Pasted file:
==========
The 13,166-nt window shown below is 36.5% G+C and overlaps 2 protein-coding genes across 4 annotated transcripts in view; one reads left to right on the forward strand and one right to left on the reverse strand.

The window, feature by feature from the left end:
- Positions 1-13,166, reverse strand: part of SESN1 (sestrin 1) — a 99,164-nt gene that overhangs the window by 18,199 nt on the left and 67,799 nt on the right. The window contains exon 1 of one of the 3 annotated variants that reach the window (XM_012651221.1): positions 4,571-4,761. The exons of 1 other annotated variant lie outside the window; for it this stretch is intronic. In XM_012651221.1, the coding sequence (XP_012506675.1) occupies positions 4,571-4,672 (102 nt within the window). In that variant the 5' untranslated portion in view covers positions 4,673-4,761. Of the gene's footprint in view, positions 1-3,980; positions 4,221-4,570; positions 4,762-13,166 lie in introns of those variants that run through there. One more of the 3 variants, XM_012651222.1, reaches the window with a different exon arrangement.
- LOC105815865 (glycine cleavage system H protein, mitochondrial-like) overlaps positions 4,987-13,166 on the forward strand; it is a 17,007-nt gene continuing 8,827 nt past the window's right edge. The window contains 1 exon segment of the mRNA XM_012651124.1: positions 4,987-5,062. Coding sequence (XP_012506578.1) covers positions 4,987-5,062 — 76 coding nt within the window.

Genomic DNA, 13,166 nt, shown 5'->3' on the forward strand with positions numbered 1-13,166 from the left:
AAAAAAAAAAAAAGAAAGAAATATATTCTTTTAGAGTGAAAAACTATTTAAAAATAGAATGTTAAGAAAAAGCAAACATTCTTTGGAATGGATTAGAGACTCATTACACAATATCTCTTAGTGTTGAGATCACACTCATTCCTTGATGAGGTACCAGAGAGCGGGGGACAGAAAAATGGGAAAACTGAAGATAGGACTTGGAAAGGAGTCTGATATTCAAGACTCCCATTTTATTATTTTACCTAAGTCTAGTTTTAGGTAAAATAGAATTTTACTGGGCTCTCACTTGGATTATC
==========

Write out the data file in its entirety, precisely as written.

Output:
The 13,166-nt window shown below is 36.5% G+C and overlaps 2 protein-coding genes across 4 annotated transcripts in view; one reads left to right on the forward strand and one right to left on the reverse strand.

The window, feature by feature from the left end:
- Positions 1-13,166, reverse strand: part of SESN1 (sestrin 1) — a 99,164-nt gene that overhangs the window by 18,199 nt on the left and 67,799 nt on the right. The window contains exon 1 of one of the 3 annotated variants that reach the window (XM_012651221.1): positions 4,571-4,761. The exons of 1 other annotated variant lie outside the window; for it this stretch is intronic. In XM_012651221.1, the coding sequence (XP_012506675.1) occupies positions 4,571-4,672 (102 nt within the window). In that variant the 5' untranslated portion in view covers positions 4,673-4,761. Of the gene's footprint in view, positions 1-3,980; positions 4,221-4,570; positions 4,762-13,166 lie in introns of those variants that run through there. One more of the 3 variants, XM_012651222.1, reaches the window with a different exon arrangement.
- LOC105815865 (glycine cleavage system H protein, mitochondrial-like) overlaps positions 4,987-13,166 on the forward strand; it is a 17,007-nt gene continuing 8,827 nt past the window's right edge. The window contains 1 exon segment of the mRNA XM_012651124.1: positions 4,987-5,062. Coding sequence (XP_012506578.1) covers positions 4,987-5,062 — 76 coding nt within the window.

Genomic DNA, 13,166 nt, shown 5'->3' on the forward strand with positions numbered 1-13,166 from the left:
AAAAAAAAAAAAAGAAAGAAATATATTCTTTTAGAGTGAAAAACTATTTAAAAATAGAATGTTAAGAAAAAGCAAACATTCTTTGGAATGGATTAGAGACTCATTACACAATATCTCTTAGTGTTGAGATCACACTCATTCCTTGATGAGGTACCAGAGAGCGGGGGACAGAAAAATGGGAAAACTGAAGATAGGACTTGGAAAGGAGTCTGATATTCAAGACTCCCATTTTATTATTTTACCTAAGTCTAGTTTTAGGTAAAATAGAATTTTACTGGGCTCTCACTTGGATTATC